The Donald Trump administration which will take charge on 20 January in the US has announced that it will push for legislative measures to curb misuse of H1-B and L1 work visas significantly used by Indian IT professionals.
January 20, 2017, will mark the commencement of the four-year term of Donald Trump, the 45th President of the United States. Since his presidential election win on November 8, 2016, many quarters of the global industry have been abuzz with possible outcomes of the protectionist sentiment in the US – a key pillar of Donald Tump’s campaign. Here’s what we at Greyhound Research, the Technology Transformation Research & Advisory arm of Greyhound Knowledge Group, believe will be the impact on the Indian IT Services firms.
“2017 is going to be a volatile year for the Indian IT industry,” says Sanchit Vir Gogia, Chief Analyst and CEO, Greyhound Research. “The pace of technological changes is very high and it will lead to substantial job cuts. The companies will try to be a lot leaner,” predicts Gogia.
Indian IT services companies have been facing competition from upstart players with highly specialised skill sets based in advanced markets, especially in areas such as cloud services and analytics. The cash-rich Indian IT companies are responding to this by acquiring companies overseas and thereby enhancing capabilities. Wipro spending nearly $1 billion in acquisitions last year is a case in point. In 2017, we are likely to see big boys of the Indian IT industry loosening their purse strings to make large acquisitions. “They will look at companies with sizeable revenues,” says Gogia.
On December 31, 2016, Infosys announced a sudden exit of its General Counsel and Chief Compliance Officer, David Kennedy. While no reasons have been cited by the company, per the terms of exit, Kennedy will receive aggregate severance payments of US$ 868,250 along with reimbursements for COBRA (insurance) continuation coverage over a period of 12 months.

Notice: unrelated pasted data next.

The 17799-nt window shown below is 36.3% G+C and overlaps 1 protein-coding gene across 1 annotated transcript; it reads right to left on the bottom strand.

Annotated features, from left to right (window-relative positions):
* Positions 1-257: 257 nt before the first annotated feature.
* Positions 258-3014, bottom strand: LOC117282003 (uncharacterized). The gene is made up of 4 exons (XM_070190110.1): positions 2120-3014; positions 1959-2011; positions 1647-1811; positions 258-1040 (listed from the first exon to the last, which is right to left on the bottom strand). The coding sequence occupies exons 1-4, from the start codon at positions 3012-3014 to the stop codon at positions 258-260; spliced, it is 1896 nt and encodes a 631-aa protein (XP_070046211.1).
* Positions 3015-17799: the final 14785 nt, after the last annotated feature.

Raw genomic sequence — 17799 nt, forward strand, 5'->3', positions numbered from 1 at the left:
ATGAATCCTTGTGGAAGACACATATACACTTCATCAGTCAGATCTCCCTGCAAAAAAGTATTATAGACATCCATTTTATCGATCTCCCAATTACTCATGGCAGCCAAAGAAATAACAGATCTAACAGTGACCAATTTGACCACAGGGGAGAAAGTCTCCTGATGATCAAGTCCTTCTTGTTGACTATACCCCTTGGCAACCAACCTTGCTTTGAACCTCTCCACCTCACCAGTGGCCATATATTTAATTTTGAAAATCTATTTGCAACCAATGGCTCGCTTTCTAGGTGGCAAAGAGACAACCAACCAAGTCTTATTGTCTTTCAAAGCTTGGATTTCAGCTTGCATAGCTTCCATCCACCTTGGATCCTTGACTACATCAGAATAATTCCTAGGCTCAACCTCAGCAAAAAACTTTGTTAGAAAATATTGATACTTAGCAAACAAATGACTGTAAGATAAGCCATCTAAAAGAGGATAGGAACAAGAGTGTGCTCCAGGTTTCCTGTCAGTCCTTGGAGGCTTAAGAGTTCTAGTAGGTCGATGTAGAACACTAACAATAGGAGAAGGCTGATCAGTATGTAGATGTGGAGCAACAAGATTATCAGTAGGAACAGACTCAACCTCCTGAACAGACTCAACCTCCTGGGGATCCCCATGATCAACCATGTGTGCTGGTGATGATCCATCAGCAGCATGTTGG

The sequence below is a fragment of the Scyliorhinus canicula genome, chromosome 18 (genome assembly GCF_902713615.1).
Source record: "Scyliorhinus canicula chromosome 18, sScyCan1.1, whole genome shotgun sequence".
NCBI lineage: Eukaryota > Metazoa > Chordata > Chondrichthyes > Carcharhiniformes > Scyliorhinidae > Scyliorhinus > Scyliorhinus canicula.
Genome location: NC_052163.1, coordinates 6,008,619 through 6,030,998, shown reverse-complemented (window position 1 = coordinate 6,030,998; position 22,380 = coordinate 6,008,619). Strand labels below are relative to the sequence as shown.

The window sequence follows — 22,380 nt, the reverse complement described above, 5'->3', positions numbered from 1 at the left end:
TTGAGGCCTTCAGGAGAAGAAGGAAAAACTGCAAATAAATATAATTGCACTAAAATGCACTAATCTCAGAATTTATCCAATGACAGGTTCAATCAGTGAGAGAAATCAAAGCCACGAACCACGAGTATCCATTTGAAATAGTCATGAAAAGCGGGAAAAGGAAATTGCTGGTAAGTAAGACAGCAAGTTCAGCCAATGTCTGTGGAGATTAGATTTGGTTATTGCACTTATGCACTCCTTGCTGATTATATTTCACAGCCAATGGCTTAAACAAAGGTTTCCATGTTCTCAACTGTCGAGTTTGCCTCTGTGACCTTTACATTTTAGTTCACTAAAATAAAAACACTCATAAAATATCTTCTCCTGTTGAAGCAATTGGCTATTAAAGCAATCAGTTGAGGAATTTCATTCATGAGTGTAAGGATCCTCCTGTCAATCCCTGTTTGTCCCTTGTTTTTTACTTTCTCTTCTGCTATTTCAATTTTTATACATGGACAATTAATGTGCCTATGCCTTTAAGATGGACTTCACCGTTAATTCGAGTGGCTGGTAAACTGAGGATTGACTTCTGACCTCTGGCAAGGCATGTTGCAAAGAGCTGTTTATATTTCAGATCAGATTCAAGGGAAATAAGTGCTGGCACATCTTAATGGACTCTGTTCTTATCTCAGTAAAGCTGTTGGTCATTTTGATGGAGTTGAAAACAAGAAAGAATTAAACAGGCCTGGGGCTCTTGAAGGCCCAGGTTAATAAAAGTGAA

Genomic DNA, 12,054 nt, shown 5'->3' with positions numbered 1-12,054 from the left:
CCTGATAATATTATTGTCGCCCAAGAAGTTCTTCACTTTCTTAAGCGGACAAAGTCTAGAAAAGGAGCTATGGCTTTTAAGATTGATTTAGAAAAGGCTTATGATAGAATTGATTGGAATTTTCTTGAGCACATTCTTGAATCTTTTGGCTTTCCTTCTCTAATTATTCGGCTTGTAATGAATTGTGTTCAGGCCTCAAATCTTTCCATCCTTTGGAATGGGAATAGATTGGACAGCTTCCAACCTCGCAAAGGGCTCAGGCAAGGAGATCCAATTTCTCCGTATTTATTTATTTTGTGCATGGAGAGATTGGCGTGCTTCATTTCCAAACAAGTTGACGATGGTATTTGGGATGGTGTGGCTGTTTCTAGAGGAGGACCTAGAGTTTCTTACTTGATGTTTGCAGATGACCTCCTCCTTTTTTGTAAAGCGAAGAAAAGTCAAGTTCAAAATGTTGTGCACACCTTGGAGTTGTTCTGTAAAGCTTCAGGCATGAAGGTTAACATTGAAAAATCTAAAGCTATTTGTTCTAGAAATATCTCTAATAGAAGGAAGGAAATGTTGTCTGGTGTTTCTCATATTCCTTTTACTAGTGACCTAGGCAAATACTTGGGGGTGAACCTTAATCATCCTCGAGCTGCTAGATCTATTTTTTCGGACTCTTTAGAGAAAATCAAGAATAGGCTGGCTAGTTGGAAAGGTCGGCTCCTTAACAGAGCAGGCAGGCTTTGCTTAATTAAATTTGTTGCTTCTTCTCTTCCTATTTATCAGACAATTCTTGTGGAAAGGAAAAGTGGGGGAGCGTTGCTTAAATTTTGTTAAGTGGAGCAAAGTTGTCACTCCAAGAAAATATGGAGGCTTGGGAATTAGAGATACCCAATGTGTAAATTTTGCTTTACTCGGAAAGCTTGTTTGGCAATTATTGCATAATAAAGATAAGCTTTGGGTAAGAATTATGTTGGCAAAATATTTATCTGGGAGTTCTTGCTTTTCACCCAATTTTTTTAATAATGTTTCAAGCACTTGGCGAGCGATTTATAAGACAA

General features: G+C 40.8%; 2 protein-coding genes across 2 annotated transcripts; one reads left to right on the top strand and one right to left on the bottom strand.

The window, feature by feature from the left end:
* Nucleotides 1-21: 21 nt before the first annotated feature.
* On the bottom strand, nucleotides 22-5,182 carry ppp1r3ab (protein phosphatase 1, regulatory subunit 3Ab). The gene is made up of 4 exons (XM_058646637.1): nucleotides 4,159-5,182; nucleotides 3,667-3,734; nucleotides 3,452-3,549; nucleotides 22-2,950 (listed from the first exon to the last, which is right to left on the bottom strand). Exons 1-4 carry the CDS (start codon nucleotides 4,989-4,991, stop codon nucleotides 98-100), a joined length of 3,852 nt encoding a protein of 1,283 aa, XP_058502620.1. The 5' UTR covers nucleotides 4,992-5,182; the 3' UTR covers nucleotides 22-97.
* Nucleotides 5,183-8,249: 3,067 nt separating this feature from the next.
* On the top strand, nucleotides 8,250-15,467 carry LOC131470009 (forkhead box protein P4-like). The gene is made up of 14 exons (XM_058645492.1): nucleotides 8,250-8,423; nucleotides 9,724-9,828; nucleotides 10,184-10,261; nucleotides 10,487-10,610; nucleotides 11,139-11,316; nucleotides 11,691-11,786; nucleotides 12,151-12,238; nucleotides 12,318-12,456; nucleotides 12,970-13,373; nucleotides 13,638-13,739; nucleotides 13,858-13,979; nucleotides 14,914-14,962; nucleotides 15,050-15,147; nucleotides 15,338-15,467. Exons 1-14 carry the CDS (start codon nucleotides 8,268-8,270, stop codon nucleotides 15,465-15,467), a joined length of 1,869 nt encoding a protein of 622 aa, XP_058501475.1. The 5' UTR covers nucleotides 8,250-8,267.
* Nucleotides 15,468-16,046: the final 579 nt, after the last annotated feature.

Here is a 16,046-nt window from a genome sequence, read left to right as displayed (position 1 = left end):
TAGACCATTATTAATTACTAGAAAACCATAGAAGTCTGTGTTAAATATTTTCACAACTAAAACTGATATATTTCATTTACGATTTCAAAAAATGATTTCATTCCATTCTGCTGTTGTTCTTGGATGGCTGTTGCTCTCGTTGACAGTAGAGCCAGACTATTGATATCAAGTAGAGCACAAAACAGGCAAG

Information technology industry strived to find newer opportunities and markets in 2016 as geopolitical uncertainties, a challenging business climate and technological shift clouded outlook.
For India’s export-focused software services sector, 2016 was a tough battle. The information technology (IT) sector had to reduce growth numbers for only the second time in a decade, the first being after a US recession triggered by the Lehman Brothers collapse. This time, they faced challenges due to automation and shifting investments in digital, the UK’s exit from the European Union and an unexpected victory for Donald Trump in the US presidential election.
On Dec. 8, thousands of supporters in a packed hall in Des Moines, Iowa vociferously cheered President-elect Donald Trump as he reiterated his campaign promise to bring back home millions of jobs that Americans have lost to foreigners.
India’s software exporters seem to be the new incumbents in the global technology outsourcing space. In the next two years, clients such as BNP Paribas, Procter & Gamble, Johnson & Johnson, Citigroup and DuPont will look at their existing contracts and ask global information technology (IT) services firms to bid for them.
HCL Technologies Ltd, India’s fourth largest information technology (IT) firm, on Friday reported that its net profit rose 16.7% year-on-year to Rs2,014 crore in the September quarter, fuelled by strong growth in its infrastructure services business and improved margins.
The firm also announced the elevation of its chief operating officer, C. Vijayakumar, to the top position in the company and the acquisition of a US firm.
HCL Technologies, India’s fourth largest software services company, expects digital, cloud, analytics, automation and internet of things (IoT) to grow faster than the traditional business segments, accounting for up to 20 per cent of revenues in next three to four years, from current five per cent.
HCL Technologies Ltd, the country’s fourth largest IT firm, saw its June quarter consolidated net profit rise by 14.8% to Rs.2,047 crore on account of broad-based growth across service offerings, and it expects 12-14% revenue growth in the ongoing fiscal.